Friday, October 8, 2010

Week in Review

State Capitol Week in Review

LITTLE ROCK – Legislators have begun budget hearings in preparation for the 2011 regular session.

State government's general revenue spending is estimated to total $4.48 billion this year. The governor will submit official budget recommendations for next year on November 15. Arkansas state government traditionally adopts conservative budgets, which is one reason we are in better fiscal shape than almost every other state in the country. We will likely be even more conservative during the 2011 regular session.

Budget officers from both the legislative and executive branches predict that spending levels will be very conservative next year because of uncertainties about the national economy.

Arkansas operates under a balanced budget law. When the economy stagnates or declines, it causes a drop off in state tax revenue and forces state agencies to reduce spending from previously budgeted levels. For example, last fiscal year the state brought in less than in 2009. Net general revenue in 2009 was less than in 2008.

Last year the state cut planned spending amounts by more than $200 million in order to finish the fiscal year under budget.

During the first days of budget hearings at the Capitol, legislators examine next year's budget requests from boards and commissions that generate revenue from fees. Examples are the boards that license physicians, engineers and architects. Later in the fall the major state agencies will present their budget requests.

Those agencies include the Human Services Department, the Health Department and the Correction Department. Most of their programs are paid for with tax revenue.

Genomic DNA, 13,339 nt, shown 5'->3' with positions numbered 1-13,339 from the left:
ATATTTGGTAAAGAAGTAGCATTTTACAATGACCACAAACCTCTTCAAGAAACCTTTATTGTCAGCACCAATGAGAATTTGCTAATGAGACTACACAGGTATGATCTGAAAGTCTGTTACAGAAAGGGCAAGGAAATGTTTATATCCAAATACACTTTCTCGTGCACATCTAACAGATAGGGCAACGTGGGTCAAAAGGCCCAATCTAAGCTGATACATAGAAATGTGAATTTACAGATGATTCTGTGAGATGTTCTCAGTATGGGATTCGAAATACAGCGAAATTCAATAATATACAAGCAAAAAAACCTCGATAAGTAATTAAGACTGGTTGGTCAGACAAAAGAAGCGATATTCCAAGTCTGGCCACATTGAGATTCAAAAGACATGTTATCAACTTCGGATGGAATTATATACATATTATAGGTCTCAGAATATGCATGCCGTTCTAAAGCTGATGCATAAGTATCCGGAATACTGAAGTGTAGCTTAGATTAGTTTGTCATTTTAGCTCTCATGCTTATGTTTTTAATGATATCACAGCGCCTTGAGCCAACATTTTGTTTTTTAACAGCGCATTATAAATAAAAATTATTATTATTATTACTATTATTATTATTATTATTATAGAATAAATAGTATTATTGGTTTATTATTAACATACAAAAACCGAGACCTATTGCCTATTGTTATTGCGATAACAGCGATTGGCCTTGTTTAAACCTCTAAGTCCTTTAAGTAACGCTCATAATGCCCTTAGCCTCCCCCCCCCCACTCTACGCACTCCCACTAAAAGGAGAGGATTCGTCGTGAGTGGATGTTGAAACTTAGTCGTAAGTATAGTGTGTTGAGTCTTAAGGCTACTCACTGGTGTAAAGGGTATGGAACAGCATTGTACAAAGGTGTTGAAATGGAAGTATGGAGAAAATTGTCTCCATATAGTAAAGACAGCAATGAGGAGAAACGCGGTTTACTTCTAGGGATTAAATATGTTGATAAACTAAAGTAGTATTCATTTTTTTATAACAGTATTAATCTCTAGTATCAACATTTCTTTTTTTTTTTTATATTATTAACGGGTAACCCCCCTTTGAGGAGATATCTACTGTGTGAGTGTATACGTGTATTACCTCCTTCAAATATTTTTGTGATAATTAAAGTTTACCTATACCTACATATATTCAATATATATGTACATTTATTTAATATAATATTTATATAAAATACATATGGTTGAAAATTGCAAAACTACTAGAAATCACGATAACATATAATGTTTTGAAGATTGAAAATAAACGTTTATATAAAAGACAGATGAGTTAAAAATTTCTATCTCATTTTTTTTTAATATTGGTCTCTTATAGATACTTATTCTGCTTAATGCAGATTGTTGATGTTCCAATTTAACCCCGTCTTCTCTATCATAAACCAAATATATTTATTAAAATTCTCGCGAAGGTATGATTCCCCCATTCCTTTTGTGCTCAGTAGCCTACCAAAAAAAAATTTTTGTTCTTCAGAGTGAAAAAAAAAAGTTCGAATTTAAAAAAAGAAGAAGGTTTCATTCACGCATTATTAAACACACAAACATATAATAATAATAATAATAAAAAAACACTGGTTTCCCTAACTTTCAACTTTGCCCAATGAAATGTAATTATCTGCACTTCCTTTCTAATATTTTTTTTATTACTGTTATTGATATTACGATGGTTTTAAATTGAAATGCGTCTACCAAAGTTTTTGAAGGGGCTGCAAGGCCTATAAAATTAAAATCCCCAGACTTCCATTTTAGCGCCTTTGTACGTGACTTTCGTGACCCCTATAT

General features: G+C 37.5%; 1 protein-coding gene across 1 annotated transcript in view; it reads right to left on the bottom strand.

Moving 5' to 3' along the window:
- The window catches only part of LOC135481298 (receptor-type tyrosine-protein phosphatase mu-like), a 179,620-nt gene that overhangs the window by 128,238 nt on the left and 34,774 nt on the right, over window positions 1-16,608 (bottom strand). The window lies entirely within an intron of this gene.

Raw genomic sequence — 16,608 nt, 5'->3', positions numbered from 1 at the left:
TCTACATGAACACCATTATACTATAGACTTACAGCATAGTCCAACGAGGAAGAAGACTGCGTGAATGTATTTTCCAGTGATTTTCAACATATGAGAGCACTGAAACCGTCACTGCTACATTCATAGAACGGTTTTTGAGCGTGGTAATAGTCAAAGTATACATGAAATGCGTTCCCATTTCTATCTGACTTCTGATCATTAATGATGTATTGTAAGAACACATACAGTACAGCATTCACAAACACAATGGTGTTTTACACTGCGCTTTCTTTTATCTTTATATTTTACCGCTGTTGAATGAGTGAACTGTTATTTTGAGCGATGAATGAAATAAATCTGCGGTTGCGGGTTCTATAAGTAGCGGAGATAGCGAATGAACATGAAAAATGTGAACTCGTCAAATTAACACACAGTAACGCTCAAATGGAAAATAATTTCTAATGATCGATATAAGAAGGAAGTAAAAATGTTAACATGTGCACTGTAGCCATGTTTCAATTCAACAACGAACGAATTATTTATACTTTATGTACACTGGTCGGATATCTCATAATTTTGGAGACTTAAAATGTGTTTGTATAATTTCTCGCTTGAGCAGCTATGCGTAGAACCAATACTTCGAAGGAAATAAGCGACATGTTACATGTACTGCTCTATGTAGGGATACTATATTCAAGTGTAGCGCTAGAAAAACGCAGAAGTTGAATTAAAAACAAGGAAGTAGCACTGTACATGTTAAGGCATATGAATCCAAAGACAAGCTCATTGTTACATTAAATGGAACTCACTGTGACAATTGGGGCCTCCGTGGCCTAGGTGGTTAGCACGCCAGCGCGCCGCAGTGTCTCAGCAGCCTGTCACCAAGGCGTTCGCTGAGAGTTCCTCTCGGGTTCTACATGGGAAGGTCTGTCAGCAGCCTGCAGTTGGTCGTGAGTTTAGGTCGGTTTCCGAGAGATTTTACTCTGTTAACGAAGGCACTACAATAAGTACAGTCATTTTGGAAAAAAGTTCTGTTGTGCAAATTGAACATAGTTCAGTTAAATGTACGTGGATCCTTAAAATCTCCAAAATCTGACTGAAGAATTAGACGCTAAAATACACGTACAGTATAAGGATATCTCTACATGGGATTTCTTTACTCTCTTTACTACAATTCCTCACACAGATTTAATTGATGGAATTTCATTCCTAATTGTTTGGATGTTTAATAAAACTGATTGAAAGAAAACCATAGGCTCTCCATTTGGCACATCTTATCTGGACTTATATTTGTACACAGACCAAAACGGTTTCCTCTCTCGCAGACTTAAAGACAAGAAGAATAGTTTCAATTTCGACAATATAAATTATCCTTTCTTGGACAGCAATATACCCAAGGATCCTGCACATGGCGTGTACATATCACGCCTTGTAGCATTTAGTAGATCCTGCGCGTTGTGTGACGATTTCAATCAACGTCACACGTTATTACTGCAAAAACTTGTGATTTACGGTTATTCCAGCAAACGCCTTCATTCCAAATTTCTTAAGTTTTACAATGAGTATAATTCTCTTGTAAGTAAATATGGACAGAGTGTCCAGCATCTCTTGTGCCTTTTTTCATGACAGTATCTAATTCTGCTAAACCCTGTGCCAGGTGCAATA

Colleges and universities also receive a significant portion of state tax revenue. The largest category of state spending is the public school fund, which distributes state aid to public schools for kindergarten through grade 12.

Teacher Retirement System

Improved earnings from its investments gained about $950 million last year for the state Teacher Retirement System.

The value of the system's assets rose from $8.8 billion to $9.75 billion, mainly because of better performance by the stock market. In the previous year the market value of the system's assets went down because of poor stock market performance.

The upturn is good news for retired and active teachers, although even when the system's assets declined in value there was never any threat that benefits would be negatively affected.

There are almost 71,000 active members in the system, with an average salary of $32,804 a year. The system pays benefits to almost 29,000 retirees. Their average yearly pension is $19,605.

The system's increased value means that its officers probably will not ask the legislature to raise contribution rates of school districts, which is now at 14 percent of payroll. That comes to about $378 million a year.

The Teacher Retirement System is the largest public retirement system in Arkansas. The Public Employees Retirement System is roughly half the size of the teacher system.

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